With her laptop turned off have her connect it to the router via an Ethernet cable. On the back of the router, there is a reset button. It will be slightly inside the router housing so she'll need a paperclip to push it. Push and hold it for 10 seconds. She can then boot her laptop while the router does what its doing. Here
is the manual for her router so if you are doing this over the phone you can see what she is seeing. =)
Since I can't find the default IP address. Have her type ipconfig
and hit Enter at a command prompt. And look at the default gateway. That is what she'll enter in the address bar of a browser. UN = admin
PW = password
. On the left click Basic Settings. In the manual goto page 1-7
to see the same screen. Dot beside No for "Require a logon" and then all the way at the bottom, put the dot beside "Use Computer MAC Address" click Apply. Unplug the power to the router then plug it back in. Once the router settles, open another browser window and see if she can surf. She should be able to. If yes unplug the Ethernet from the laptop and try to connect wireless. The router just had all settings wiped out, there is no security setup, you just did a fresh install of the drivers and it connects at your place. So there is no reason it shouldn't work. If it doesn't, uninstall the wireless card from Device manager and reboot. This will reinstall the known good drivers and will recreate her wireless connection, try again to connect wireless. If no joy, I'm at a loss.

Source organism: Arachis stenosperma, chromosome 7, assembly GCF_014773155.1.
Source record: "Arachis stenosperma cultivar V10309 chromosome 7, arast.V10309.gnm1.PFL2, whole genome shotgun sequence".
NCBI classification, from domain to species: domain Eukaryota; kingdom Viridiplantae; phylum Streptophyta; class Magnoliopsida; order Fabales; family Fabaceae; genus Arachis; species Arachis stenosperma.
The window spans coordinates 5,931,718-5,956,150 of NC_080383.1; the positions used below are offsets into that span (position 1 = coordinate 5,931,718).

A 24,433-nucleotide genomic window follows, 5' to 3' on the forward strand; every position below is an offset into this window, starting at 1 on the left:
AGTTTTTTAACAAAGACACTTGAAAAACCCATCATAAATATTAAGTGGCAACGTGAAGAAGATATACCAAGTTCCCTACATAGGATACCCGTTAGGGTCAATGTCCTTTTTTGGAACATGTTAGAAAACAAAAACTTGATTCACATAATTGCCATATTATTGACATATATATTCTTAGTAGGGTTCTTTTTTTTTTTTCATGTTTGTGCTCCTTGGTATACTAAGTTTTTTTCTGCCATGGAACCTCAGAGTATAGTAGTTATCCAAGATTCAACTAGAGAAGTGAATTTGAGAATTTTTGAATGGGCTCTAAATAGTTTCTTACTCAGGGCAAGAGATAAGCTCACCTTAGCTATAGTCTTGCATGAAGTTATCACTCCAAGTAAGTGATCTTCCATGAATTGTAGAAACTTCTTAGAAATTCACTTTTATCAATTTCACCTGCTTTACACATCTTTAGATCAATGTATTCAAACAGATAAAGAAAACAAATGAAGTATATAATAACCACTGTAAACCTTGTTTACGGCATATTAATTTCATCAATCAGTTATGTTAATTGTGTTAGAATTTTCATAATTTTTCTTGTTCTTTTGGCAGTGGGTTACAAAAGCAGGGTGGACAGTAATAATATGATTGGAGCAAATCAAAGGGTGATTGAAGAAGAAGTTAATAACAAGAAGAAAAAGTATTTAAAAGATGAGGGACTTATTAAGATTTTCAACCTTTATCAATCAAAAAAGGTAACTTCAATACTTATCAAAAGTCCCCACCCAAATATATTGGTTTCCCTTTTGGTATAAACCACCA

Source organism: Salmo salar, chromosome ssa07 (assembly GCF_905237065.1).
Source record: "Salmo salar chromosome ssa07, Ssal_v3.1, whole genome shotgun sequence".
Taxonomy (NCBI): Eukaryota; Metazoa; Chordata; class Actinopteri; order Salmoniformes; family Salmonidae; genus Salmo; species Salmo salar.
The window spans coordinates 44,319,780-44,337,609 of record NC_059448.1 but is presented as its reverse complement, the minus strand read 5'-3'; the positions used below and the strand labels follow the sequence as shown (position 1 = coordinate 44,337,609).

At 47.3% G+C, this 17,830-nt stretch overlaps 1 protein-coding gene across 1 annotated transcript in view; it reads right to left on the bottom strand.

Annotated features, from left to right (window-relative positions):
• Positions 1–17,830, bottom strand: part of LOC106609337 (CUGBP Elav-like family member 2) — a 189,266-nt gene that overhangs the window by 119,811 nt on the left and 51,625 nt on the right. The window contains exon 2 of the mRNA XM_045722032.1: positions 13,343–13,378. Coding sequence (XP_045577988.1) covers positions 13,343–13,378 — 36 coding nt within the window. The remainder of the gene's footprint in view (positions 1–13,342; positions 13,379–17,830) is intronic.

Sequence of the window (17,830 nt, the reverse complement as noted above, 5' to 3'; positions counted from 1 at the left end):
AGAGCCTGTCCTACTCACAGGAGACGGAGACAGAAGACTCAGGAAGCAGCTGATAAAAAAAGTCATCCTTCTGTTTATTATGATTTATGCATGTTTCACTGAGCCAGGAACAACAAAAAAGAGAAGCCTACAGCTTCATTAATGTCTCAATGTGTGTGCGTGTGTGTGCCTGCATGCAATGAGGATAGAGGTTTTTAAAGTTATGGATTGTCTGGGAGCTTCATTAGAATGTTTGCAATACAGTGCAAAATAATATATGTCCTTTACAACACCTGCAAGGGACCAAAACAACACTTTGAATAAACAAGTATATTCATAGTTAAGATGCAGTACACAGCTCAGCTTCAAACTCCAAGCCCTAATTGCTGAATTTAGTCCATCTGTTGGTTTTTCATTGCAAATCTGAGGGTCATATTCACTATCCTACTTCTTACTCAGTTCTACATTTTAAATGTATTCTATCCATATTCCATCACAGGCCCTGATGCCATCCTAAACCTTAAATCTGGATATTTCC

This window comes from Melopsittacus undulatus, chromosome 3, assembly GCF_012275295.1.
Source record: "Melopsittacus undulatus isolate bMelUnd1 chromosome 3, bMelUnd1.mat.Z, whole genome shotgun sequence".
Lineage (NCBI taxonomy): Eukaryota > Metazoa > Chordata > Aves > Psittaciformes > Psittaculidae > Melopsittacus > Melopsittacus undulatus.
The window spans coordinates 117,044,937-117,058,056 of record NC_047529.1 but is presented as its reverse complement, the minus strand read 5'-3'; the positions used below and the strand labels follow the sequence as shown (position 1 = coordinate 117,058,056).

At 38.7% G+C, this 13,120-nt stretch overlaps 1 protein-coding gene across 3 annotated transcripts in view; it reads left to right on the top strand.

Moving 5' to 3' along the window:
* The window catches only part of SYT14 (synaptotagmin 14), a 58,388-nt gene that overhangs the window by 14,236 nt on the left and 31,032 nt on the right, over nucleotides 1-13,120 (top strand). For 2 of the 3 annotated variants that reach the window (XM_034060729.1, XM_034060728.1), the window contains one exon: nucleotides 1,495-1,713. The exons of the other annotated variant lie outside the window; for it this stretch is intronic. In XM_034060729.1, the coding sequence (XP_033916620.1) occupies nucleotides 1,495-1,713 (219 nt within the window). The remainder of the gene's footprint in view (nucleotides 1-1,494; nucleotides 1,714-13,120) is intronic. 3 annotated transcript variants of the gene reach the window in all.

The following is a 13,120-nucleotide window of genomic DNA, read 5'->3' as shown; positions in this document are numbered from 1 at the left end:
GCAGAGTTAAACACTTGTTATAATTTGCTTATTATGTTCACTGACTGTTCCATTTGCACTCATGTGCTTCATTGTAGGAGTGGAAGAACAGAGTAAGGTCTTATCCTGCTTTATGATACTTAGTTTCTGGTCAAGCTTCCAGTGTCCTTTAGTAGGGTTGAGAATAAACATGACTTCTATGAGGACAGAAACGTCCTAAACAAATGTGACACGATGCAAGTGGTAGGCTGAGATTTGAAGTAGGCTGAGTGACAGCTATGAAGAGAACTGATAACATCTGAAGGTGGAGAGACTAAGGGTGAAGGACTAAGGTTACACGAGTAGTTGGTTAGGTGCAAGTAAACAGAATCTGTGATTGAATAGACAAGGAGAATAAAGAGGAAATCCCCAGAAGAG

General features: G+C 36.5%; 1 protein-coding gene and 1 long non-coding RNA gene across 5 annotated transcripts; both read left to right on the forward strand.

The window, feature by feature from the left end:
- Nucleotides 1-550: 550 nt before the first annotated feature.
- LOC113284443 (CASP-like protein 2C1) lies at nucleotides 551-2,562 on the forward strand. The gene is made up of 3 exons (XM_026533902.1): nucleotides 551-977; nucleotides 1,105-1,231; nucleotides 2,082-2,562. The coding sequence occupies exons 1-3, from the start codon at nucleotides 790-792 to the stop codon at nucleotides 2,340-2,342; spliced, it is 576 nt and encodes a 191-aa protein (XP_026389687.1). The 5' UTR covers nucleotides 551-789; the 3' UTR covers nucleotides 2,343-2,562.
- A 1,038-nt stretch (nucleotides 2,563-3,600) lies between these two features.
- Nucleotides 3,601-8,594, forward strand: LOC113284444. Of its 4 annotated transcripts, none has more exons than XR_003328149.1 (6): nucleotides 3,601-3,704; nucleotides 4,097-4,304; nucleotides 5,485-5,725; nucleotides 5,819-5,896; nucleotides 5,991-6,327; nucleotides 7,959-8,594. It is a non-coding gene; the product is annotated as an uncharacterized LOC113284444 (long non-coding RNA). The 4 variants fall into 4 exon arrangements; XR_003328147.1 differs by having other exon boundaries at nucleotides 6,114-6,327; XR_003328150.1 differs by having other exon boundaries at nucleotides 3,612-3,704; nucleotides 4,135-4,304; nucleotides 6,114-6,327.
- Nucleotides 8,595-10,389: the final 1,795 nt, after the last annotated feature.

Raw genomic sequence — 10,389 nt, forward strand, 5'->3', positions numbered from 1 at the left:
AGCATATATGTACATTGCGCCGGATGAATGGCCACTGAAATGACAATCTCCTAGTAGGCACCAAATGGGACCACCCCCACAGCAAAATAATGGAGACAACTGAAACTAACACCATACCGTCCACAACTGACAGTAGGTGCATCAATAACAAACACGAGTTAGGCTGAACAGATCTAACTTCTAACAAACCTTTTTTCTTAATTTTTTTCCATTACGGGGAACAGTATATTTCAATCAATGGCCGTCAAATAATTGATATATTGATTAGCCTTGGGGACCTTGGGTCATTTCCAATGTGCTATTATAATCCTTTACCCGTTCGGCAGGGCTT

A word about WEP vs WPA/WPA2:
Mainly it comes down to when/how you are authenticated.
WEP sends authentication with every packet sent. You get enough of them, use a program and it can put all the bits together to figure it out.
WPA/WPA2 only authenticates when you first connect. It does a 4 packet handshake to connect/authenticate and then that's it. You are encrypted. Now you can break WPA/WPA2 as well if you capture the handshake packets. But unlike WEP which is just a matter of having like 100,000 packets and the pass phrase can be reconstructed, WPA/WPA2 cracking is more of a dictionary brute force thing. You have lists of words with various wild cards thrown in. But it has to be a known word or some variant, @ = O, 1 = I things like that. But since WPA/WPA allows for spaces, I recommend a sentence. Very VERY hard to break that. Doesn't need to be long, but just make it random like: "The mouse juggles pineapples" something silly and random.
You could break into a router the way you described. But you'd have to know their ISP IP address, not the 192 etc address. But wireless, you have to get connected before you could get into the router.